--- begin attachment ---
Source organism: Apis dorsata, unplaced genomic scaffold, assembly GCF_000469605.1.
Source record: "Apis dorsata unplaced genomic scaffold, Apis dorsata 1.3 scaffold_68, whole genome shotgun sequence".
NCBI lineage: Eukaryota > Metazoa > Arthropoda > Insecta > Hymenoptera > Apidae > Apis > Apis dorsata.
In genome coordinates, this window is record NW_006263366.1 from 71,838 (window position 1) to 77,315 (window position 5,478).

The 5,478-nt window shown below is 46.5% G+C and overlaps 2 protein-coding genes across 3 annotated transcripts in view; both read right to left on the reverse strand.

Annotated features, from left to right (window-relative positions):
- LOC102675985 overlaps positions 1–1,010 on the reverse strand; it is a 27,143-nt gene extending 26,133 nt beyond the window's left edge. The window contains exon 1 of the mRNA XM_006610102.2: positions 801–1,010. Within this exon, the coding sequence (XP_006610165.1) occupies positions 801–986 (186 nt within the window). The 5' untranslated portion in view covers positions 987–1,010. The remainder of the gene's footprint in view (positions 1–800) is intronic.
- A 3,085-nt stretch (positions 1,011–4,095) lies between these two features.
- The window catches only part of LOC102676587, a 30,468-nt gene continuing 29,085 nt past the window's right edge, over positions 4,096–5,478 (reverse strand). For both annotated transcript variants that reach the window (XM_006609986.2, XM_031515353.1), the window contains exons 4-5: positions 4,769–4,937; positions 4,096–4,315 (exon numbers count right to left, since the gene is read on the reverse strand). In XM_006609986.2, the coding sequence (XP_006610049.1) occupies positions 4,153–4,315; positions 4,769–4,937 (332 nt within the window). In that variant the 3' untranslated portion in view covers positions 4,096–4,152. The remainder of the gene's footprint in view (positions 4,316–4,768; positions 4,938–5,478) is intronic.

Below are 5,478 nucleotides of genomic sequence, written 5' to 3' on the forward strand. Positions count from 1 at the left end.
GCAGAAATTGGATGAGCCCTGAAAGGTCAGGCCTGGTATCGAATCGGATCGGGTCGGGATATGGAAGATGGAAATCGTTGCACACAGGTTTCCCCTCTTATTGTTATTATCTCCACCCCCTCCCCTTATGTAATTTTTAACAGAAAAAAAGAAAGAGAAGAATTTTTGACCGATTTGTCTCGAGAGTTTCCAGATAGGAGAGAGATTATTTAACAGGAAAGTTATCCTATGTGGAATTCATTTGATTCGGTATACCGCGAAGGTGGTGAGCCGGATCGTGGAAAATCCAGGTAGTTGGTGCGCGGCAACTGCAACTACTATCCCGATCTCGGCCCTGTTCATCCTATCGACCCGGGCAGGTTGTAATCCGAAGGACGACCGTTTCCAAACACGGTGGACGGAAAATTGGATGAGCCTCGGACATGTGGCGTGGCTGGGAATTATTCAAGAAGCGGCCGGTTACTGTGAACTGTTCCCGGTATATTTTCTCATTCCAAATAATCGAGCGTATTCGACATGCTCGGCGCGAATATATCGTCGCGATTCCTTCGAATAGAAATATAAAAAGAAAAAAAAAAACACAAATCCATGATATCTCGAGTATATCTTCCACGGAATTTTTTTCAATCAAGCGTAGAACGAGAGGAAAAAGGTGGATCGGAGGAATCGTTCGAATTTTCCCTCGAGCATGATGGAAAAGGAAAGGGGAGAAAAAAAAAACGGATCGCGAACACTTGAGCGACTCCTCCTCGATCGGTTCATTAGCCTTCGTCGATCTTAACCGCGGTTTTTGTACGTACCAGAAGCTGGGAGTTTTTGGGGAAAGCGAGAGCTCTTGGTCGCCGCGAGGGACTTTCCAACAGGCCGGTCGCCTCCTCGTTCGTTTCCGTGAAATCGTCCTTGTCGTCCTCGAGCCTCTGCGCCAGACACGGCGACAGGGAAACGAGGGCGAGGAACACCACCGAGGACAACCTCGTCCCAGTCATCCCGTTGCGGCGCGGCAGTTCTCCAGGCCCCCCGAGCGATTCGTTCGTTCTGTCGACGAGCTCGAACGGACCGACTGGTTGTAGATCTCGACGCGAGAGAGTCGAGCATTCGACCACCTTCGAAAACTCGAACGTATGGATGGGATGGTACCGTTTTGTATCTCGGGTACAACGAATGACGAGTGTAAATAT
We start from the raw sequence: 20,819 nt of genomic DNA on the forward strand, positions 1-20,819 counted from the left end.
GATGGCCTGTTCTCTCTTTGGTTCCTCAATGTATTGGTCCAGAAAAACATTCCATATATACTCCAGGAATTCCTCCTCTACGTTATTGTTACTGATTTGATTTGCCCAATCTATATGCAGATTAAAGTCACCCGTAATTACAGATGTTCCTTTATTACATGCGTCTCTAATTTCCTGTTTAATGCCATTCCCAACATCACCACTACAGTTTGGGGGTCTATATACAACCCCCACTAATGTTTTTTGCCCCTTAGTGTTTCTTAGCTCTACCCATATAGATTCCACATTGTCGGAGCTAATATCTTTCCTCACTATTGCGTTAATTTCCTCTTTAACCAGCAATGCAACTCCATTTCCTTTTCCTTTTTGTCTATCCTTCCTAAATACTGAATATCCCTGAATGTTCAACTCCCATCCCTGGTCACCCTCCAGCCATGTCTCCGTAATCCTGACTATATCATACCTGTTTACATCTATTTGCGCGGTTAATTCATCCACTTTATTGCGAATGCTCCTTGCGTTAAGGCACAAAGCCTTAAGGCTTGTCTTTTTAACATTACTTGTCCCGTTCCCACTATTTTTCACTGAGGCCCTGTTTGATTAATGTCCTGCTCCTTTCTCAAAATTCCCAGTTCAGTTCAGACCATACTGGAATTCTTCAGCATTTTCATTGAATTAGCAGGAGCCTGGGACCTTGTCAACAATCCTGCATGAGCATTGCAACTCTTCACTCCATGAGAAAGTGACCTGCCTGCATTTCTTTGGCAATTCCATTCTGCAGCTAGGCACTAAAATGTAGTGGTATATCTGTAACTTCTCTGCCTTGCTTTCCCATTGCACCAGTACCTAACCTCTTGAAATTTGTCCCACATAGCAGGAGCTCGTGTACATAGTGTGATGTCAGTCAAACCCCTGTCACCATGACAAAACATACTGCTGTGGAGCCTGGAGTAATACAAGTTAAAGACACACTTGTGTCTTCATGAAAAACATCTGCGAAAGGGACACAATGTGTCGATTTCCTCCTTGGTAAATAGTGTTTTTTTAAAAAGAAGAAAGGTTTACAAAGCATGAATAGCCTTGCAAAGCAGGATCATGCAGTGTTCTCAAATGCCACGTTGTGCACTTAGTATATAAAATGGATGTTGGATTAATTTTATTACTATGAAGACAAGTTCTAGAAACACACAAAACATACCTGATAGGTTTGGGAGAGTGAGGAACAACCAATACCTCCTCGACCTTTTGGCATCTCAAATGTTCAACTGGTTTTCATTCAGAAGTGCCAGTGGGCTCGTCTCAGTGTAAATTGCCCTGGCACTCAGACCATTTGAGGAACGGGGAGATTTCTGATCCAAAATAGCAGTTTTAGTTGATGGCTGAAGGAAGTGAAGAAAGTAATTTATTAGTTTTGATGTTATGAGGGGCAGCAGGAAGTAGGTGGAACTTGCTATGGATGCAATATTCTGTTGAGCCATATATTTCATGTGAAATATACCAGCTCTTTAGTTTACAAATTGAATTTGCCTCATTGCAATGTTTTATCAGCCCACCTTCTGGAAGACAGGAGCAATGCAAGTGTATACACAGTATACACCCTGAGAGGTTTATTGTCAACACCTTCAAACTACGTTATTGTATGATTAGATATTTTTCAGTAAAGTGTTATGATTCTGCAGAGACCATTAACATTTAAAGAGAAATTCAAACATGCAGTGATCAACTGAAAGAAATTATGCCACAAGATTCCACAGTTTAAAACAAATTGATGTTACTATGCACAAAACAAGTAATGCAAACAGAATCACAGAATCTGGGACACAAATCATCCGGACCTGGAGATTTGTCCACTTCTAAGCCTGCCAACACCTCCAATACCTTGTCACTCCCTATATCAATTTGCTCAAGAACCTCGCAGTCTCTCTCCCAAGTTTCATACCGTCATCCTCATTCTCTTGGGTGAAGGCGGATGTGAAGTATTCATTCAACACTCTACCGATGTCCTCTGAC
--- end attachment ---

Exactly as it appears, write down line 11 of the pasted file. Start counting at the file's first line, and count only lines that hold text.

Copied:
GCAGAAATTGGATGAGCCCTGAAAGGTCAGGCCTGGTATCGAATCGGATCGGGTCGGGATATGGAAGATGGAAATCGTTGCACACAGGTTTCCCCTCTTATTGTTATTATCTCCACCCCCTCCCCTTATGTAATTTTTAACAGAAAAAAAGAAAGAGAAGAATTTTTGACCGATTTGTCTCGAGAGTTTCCAGATAGGAGAGAGATTATTTAACAGGAAAGTTATCCTATGTGGAATTCATTTGATTCGGTATACCGCGAAGGTGGTGAGCCGGATCGTGGAAAATCCAGGTAGTTGGTGCGCGGCAACTGCAACTACTATCCCGATCTCGGCCCTGTTCATCCTATCGACCCGGGCAGGTTGTAATCCGAAGGACGACCGTTTCCAAACACGGTGGACGGAAAATTGGATGAGCCTCGGACATGTGGCGTGGCTGGGAATTATTCAAGAAGCGGCCGGTTACTGTGAACTGTTCCCGGTATATTTTCTCATTCCAAATAATCGAGCGTATTCGACATGCTCGGCGCGAATATATCGTCGCGATTCCTTCGAATAGAAATATAAAAAGAAAAAAAAAAACACAAATCCATGATATCTCGAGTATATCTTCCACGGAATTTTTTTCAATCAAGCGTAGAACGAGAGGAAAAAGGTGGATCGGAGGAATCGTTCGAATTTTCCCTCGAGCATGATGGAAAAGGAAAGGGGAGAAAAAAAAAACGGATCGCGAACACTTGAGCGACTCCTCCTCGATCGGTTCATTAGCCTTCGTCGATCTTAACCGCGGTTTTTGTACGTACCAGAAGCTGGGAGTTTTTGGGGAAAGCGAGAGCTCTTGGTCGCCGCGAGGGACTTTCCAACAGGCCGGTCGCCTCCTCGTTCGTTTCCGTGAAATCGTCCTTGTCGTCCTCGAGCCTCTGCGCCAGACACGGCGACAGGGAAACGAGGGCGAGGAACACCACCGAGGACAACCTCGTCCCAGTCATCCCGTTGCGGCGCGGCAGTTCTCCAGGCCCCCCGAGCGATTCGTTCGTTCTGTCGACGAGCTCGAACGGACCGACTGGTTGTAGATCTCGACGCGAGAGAGTCGAGCATTCGACCACCTTCGAAAACTCGAACGTATGGATGGGATGGTACCGTTTTGTATCTCGGGTACAACGAATGACGAGTGTAAATAT